During the journey we made stops in Hanoi, Sapa, Halong Bay, Ninh Binh, Phong Nha National Park, Hue, Da Nang, Hoi An, Nha Trang, Phan Thiet, Ho Chi Minh City, and Mekong Delta. Luckily, save for a few butt bruises, we arrived at each location without having suffered a single scratch or any roadway PTSD. But, it was still at a financial expense we hadn’t accounted for. Not including the cost of the bike, the total repairs rounded up to over $500 USD – putting us way over budget for a motorcycle that was supposed to be both manageable and inexpensive.

As used up as it was, when we finally let Frankenwin II go, it was like saying goodbye to a very old and beloved dog. Probably a pain in the ass (and maybe not even the best company), yet, there were still so many cherished memories.

Despite our insults and poor care taking efforts, that second-hand rice cooker of a companion carried our fat asses for three weeks. And it proved both of us wrong by doing the impossible — getting us to our final destination, one that had seemed so far out of reach when we began the ride.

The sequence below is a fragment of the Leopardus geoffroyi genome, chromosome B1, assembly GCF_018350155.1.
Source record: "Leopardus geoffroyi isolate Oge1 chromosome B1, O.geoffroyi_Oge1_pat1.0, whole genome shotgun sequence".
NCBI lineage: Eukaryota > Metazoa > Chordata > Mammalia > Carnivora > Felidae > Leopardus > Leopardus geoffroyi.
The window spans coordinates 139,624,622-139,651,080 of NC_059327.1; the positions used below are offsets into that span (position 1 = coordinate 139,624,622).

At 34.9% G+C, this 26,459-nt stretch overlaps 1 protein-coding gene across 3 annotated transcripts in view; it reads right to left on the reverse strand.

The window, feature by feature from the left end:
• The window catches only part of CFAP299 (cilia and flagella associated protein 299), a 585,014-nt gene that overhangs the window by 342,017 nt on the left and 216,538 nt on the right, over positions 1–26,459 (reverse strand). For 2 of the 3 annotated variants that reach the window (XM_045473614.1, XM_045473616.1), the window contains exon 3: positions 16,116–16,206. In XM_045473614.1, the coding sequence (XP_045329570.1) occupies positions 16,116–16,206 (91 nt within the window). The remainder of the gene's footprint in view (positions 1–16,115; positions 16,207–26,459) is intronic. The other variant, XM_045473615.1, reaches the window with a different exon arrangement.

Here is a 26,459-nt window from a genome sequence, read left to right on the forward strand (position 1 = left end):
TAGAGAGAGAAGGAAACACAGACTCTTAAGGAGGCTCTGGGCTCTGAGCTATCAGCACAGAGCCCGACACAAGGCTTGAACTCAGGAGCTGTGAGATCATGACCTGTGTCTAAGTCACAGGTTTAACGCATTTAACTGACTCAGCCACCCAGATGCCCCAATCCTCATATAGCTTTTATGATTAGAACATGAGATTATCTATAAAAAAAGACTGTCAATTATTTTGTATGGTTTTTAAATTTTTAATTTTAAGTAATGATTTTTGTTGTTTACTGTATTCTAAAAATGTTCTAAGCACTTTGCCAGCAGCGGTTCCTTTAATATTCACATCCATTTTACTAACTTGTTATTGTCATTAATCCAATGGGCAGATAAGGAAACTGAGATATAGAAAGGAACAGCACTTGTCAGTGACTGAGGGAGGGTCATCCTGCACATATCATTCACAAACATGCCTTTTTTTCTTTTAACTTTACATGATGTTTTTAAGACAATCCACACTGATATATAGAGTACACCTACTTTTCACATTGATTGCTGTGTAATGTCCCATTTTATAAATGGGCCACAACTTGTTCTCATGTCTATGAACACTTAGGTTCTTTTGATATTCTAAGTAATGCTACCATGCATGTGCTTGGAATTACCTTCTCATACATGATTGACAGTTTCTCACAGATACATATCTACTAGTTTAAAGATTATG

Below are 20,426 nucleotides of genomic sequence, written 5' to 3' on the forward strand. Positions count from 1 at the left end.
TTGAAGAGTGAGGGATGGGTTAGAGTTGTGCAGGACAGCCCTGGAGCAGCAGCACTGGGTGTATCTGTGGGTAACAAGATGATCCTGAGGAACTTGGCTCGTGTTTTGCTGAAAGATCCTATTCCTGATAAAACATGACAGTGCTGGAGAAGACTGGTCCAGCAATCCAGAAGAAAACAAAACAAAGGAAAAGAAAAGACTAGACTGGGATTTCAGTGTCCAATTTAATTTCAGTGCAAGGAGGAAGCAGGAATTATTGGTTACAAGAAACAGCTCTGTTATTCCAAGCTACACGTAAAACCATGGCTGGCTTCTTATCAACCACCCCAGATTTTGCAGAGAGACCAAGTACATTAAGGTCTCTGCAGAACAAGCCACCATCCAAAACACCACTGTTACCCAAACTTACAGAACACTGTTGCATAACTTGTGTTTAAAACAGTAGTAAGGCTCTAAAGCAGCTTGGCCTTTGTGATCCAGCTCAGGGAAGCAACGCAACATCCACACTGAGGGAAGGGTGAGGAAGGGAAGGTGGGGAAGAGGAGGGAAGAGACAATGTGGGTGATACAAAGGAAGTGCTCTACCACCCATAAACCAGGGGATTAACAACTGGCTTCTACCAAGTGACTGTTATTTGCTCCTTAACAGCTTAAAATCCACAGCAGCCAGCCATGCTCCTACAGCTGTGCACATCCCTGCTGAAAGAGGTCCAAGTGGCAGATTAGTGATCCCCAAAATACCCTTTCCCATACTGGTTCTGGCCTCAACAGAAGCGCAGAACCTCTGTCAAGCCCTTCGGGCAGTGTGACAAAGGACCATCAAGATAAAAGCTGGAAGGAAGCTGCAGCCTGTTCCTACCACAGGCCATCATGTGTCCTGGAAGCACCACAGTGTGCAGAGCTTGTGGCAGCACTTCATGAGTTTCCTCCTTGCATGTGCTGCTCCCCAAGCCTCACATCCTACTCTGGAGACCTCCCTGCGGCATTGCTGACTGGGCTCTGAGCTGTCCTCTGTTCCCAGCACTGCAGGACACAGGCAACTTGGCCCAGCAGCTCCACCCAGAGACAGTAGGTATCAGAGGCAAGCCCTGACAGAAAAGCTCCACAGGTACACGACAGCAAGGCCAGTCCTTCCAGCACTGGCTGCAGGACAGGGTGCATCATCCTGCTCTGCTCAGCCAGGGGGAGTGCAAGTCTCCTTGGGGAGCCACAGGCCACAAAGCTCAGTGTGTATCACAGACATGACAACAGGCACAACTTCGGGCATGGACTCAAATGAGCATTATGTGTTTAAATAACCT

We are very lucky to be alive. One, because we had so many close calls. There was one of the days when a bus cut into our lane. Within seconds I was forced to make a decision. Either continue on my current path and play chicken with the behemoth, or, ride into a patch of sun dried rice grains that was laid out by a farmer. I do feel guilty about my choice, but it was all about self, and selfless preservation in that instance. Personally I feel that I made the right choice in the end, no matter how many grains of rice were lost in the process.